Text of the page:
Some economic principles (in fact, most of them) are not limited by the sphere of economics and have great influence over the other lines of human activity. The idea of opportunity cost is one of them. It means that the value of any action should be judged according to how profitable would it be to do something else? The opportunity cost of doing any action is all the other actions that could have been done instead of it but weren’t. If the action brings more profit than any of its alternative, then the decision is economically correct. If some of the alternatives can bring better results, then the decision is economically wrong.
Although the history clearly shows the inconsistency of the methods used in planned economy with real life and catastrophic long- and short-term results they have when applied, not only the ignorant masses, but also the people who are in charge of governments seem to be more and more inclined to it in the latter years. It is natural for government officials to be willing to increase their control over the business, but not less frightening all the same.
There are many ideas concerning the purpose of the state: why it appears, what its functions are and so on. The economical science has a simple answer to this question that is limited to one phrase: the free-rider problem.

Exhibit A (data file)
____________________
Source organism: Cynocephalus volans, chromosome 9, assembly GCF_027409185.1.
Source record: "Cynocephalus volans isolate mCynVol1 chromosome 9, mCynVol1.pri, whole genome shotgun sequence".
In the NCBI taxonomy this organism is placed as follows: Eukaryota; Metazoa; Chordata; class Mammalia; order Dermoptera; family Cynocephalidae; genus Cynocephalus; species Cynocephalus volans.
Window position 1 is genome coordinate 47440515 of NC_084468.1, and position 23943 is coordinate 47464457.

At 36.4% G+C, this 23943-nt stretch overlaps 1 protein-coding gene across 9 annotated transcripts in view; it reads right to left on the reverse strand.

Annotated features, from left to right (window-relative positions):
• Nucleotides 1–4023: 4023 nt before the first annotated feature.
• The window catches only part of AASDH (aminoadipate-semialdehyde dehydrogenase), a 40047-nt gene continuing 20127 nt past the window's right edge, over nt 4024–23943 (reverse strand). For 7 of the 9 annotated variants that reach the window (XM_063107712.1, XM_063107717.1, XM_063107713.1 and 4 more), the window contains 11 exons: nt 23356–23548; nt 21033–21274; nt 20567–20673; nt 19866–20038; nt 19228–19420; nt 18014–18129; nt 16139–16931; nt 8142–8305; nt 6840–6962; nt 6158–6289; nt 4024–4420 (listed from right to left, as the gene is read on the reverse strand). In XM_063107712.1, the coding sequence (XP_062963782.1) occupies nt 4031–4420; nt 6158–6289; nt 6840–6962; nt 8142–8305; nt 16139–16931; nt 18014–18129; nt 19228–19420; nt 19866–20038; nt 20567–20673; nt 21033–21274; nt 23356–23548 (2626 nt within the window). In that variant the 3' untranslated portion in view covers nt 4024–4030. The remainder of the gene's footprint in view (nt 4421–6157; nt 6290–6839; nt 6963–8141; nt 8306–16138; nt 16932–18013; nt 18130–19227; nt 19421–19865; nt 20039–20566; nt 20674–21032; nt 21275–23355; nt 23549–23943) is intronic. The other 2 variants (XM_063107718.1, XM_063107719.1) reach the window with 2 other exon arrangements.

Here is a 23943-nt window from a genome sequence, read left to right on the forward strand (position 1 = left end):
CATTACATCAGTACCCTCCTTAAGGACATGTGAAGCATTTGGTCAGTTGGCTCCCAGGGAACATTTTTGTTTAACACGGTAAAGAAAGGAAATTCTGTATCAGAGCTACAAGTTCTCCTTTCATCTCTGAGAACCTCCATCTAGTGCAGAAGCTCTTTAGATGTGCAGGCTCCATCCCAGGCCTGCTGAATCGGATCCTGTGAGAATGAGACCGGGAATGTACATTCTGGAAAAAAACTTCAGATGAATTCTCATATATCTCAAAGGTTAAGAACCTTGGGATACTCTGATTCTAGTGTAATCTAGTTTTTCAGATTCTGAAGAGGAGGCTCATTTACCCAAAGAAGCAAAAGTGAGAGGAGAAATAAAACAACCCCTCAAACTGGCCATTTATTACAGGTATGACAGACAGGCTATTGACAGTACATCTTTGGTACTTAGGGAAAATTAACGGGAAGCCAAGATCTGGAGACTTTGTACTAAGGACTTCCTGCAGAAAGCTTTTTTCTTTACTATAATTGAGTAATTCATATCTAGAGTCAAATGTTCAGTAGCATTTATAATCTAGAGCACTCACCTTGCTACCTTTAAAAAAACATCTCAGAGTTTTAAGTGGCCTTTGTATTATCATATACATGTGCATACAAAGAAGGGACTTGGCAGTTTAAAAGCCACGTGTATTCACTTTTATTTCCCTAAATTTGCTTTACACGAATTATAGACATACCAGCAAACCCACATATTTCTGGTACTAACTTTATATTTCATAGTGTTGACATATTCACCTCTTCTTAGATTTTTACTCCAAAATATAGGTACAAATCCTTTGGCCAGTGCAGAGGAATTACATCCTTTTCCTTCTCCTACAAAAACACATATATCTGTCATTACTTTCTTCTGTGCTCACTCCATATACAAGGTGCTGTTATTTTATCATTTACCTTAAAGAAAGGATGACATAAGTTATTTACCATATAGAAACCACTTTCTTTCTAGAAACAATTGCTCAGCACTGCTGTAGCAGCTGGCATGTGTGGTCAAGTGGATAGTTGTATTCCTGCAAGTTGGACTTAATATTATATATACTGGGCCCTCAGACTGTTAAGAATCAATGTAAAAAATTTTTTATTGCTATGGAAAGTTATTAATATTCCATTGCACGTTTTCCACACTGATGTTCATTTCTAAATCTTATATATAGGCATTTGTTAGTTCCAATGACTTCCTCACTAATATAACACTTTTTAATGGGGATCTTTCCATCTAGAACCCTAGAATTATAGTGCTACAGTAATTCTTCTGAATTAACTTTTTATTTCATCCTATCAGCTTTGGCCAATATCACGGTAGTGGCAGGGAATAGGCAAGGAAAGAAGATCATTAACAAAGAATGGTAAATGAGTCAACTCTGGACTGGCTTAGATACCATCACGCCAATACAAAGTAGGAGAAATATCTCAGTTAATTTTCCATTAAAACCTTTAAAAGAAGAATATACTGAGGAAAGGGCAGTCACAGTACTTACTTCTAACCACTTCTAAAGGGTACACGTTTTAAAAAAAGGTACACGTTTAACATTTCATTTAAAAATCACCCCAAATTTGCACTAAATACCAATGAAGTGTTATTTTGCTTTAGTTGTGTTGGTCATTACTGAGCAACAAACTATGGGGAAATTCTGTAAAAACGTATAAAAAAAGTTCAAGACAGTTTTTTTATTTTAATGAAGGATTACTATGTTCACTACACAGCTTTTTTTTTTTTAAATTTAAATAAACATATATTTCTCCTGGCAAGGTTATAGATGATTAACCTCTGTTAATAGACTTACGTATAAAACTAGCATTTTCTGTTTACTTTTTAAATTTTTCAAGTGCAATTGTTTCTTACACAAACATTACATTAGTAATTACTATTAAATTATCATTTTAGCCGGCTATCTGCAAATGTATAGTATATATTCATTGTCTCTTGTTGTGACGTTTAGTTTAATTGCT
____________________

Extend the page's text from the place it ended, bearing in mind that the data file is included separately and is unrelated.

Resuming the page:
The free-rider problem is an economical problem that is based on the fact that certain members of the society consume the resources they haven’t paid for. For example we can use the law enforcement and road maintenance. It is next to impossible to determine to what extent every particular person uses them.
One of the basic principles of economics is the so-called comparative advantage. That is, every person has certain abilities, some of which are greater and other less prominent. Some of these abilities allow him to do more well-paid work, others – less well-paid. The level of payment is determined by the law of supply and demand – the more there is supply of workforce having this particular ability, the less money one can expect to be paid for it. However, what choice of work is the best for every particular person is determined by his comparative advantage
Every now and then we can hear hysterical voices, threatening that the humankind will exhaust all the natural resources of our Earth in 10, 20, 100 years (the exact figure varies according to the level of anxiety of every particular doomsayer). But how much credit should we pay to such predictions?
The history itself suggests that all the predictions of the end of the world in any of its senses have been false. No matter whether it is atypical pneumonia, the Large Hadron Collider launch or the exhaustion of fossil fuels, there is, in fact, nothing any single human being can do about them but panicking. Even if we believe that the natural resources will come to an end, how this knowledge may help us?